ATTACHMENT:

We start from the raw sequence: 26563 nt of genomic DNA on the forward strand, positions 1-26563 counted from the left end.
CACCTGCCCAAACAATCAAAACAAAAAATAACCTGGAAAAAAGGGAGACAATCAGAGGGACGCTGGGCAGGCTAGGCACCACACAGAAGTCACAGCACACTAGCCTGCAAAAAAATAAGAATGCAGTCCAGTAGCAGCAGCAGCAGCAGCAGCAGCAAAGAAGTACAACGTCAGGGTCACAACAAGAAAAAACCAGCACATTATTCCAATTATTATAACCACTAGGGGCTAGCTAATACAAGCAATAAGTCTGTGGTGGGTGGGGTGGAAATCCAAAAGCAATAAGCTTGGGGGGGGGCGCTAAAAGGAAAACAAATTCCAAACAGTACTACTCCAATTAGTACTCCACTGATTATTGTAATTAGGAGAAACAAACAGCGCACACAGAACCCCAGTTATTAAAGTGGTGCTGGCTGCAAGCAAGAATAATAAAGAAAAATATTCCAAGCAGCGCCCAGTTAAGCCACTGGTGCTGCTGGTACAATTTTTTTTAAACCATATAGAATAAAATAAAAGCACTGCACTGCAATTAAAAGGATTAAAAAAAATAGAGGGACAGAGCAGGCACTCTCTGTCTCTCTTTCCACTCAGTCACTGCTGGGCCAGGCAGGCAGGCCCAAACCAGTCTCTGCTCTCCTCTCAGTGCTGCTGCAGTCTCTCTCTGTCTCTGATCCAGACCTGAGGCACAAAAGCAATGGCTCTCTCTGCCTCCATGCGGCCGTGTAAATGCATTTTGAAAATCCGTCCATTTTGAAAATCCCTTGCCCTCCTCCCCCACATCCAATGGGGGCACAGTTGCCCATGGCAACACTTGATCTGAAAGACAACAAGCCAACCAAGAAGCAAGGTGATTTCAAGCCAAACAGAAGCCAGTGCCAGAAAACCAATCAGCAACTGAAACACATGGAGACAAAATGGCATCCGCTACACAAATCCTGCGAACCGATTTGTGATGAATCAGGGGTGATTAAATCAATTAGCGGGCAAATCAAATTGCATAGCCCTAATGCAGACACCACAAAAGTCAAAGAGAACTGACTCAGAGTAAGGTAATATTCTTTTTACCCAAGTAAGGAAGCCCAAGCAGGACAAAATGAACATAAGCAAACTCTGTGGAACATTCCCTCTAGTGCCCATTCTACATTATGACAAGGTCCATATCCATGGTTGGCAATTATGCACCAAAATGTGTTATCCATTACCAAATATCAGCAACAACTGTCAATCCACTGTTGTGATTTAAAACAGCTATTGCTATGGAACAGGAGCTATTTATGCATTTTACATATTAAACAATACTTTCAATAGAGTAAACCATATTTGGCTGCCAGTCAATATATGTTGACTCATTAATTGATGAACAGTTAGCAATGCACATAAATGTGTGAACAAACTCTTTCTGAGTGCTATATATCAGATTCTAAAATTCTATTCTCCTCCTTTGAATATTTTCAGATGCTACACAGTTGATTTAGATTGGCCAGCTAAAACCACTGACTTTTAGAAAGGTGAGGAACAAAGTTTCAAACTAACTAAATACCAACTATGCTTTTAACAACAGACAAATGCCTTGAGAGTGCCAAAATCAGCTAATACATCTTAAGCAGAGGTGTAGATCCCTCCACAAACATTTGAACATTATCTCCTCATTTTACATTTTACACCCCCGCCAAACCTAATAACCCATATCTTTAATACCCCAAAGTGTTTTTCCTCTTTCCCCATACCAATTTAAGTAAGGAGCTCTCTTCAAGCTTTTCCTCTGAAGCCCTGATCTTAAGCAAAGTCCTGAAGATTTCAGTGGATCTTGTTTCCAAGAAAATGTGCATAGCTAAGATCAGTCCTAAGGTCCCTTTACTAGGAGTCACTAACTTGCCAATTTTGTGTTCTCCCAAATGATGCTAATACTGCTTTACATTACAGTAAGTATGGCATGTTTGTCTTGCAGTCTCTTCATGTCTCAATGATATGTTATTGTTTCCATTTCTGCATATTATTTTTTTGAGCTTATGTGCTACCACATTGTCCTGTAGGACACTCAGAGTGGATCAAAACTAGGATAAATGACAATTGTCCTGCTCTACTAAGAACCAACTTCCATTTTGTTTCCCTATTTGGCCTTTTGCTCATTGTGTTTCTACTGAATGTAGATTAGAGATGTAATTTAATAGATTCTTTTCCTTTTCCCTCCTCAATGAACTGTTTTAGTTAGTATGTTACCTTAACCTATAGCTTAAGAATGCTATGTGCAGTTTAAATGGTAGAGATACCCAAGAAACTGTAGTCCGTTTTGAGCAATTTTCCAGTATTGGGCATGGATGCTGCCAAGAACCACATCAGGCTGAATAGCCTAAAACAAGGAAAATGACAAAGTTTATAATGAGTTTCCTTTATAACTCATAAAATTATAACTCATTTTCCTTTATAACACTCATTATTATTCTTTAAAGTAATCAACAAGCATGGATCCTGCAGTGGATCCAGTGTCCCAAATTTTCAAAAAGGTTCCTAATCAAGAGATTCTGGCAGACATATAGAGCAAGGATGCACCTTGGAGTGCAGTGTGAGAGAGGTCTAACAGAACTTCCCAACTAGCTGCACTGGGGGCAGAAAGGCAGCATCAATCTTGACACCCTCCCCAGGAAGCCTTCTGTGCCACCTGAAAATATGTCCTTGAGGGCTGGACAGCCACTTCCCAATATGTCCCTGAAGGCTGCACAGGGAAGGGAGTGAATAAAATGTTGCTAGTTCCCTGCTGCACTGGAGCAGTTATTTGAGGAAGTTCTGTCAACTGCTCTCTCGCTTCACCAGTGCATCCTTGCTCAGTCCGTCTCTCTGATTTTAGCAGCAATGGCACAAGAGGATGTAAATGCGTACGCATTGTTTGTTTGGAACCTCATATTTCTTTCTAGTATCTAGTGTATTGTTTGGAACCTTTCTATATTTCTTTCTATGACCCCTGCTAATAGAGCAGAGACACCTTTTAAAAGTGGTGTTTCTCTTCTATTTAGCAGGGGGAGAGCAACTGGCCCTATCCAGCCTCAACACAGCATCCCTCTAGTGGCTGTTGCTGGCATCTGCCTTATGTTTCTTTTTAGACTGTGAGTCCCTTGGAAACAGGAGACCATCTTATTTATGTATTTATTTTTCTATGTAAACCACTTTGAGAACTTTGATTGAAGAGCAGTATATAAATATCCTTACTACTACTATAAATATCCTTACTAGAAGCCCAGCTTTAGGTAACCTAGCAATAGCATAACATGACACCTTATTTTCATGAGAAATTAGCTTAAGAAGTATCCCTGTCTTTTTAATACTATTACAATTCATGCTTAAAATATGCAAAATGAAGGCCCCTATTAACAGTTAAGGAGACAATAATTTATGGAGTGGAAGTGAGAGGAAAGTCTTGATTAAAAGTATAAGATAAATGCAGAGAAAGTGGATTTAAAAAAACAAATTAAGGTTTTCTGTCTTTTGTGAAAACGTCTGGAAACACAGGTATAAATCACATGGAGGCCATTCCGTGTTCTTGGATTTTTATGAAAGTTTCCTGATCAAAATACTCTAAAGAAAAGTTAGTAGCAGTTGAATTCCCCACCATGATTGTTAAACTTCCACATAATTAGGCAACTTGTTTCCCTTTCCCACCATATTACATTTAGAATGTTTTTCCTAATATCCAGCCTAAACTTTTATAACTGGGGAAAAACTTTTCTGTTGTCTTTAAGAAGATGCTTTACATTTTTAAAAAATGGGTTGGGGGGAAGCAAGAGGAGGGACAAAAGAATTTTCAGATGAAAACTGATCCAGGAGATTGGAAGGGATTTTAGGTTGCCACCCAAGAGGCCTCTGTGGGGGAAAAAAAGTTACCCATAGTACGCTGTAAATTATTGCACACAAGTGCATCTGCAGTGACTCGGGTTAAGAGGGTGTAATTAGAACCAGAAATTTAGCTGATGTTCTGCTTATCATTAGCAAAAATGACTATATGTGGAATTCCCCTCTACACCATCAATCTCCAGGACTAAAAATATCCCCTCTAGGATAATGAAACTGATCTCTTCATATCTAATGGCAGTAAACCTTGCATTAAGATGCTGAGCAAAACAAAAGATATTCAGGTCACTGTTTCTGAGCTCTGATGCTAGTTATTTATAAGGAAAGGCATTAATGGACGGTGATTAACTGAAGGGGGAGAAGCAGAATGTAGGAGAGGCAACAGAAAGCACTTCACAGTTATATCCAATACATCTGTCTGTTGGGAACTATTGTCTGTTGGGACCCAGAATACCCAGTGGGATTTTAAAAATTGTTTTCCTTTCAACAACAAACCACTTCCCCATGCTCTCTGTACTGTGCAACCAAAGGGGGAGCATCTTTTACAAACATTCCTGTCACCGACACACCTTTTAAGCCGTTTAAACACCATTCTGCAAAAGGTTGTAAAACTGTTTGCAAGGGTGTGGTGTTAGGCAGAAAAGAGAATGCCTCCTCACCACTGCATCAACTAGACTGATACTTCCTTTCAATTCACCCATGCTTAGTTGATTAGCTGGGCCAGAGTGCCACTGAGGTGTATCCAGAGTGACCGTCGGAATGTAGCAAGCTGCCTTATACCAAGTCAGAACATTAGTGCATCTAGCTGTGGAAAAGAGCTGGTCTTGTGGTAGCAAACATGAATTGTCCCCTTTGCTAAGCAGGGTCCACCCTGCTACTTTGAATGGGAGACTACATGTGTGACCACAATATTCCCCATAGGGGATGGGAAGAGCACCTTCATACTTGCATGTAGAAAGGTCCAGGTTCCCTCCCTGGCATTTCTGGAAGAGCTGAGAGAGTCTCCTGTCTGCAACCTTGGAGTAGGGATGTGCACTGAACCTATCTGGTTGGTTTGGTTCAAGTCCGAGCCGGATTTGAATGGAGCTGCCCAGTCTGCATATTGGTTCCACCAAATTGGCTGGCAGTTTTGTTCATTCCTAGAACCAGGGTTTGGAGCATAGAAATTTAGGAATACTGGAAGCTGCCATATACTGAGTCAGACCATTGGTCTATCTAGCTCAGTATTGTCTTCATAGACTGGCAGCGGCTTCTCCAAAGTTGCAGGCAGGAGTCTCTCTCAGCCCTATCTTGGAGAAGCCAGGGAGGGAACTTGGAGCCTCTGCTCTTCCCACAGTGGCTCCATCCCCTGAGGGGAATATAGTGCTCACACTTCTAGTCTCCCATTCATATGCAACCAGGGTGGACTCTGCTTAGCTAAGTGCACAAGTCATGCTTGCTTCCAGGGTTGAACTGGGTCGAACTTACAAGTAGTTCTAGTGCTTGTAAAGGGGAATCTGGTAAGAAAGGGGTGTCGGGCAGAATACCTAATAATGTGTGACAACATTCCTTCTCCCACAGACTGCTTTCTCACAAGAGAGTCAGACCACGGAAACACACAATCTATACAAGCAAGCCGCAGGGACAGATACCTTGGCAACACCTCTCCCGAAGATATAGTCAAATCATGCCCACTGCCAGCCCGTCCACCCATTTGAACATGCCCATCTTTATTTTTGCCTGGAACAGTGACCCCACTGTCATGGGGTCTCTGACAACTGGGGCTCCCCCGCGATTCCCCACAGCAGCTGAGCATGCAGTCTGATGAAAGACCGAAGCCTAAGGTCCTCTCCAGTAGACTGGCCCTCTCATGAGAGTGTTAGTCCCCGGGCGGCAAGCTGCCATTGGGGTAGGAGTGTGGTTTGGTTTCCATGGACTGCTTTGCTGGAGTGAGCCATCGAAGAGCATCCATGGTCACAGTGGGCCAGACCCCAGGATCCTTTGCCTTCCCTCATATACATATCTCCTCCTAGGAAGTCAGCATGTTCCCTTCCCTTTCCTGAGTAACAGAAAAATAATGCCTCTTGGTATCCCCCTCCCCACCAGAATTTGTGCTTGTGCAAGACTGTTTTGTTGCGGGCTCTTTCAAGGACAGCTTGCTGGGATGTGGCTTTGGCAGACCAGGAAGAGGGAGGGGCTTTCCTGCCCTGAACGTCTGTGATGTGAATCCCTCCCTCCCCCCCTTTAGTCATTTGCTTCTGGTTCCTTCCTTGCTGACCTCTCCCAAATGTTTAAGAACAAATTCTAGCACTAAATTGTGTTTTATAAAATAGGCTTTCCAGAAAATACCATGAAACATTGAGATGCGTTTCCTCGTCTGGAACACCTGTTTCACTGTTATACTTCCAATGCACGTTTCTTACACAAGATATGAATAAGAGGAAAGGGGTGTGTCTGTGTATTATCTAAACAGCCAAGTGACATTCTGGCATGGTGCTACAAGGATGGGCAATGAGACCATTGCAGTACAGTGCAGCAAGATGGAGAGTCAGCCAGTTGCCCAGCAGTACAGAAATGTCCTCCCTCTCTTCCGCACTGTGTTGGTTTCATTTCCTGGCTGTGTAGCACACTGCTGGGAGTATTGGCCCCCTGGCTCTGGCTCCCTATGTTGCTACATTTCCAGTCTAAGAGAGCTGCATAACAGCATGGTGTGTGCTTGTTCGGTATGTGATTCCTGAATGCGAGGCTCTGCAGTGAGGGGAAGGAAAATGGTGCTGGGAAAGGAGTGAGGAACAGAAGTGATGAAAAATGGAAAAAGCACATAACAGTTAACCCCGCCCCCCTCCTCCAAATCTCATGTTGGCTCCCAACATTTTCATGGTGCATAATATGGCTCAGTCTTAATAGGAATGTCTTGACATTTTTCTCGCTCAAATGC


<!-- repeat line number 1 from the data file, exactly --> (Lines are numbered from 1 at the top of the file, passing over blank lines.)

We start from the raw sequence: 26563 nt of genomic DNA on the forward strand, positions 1-26563 counted from the left end.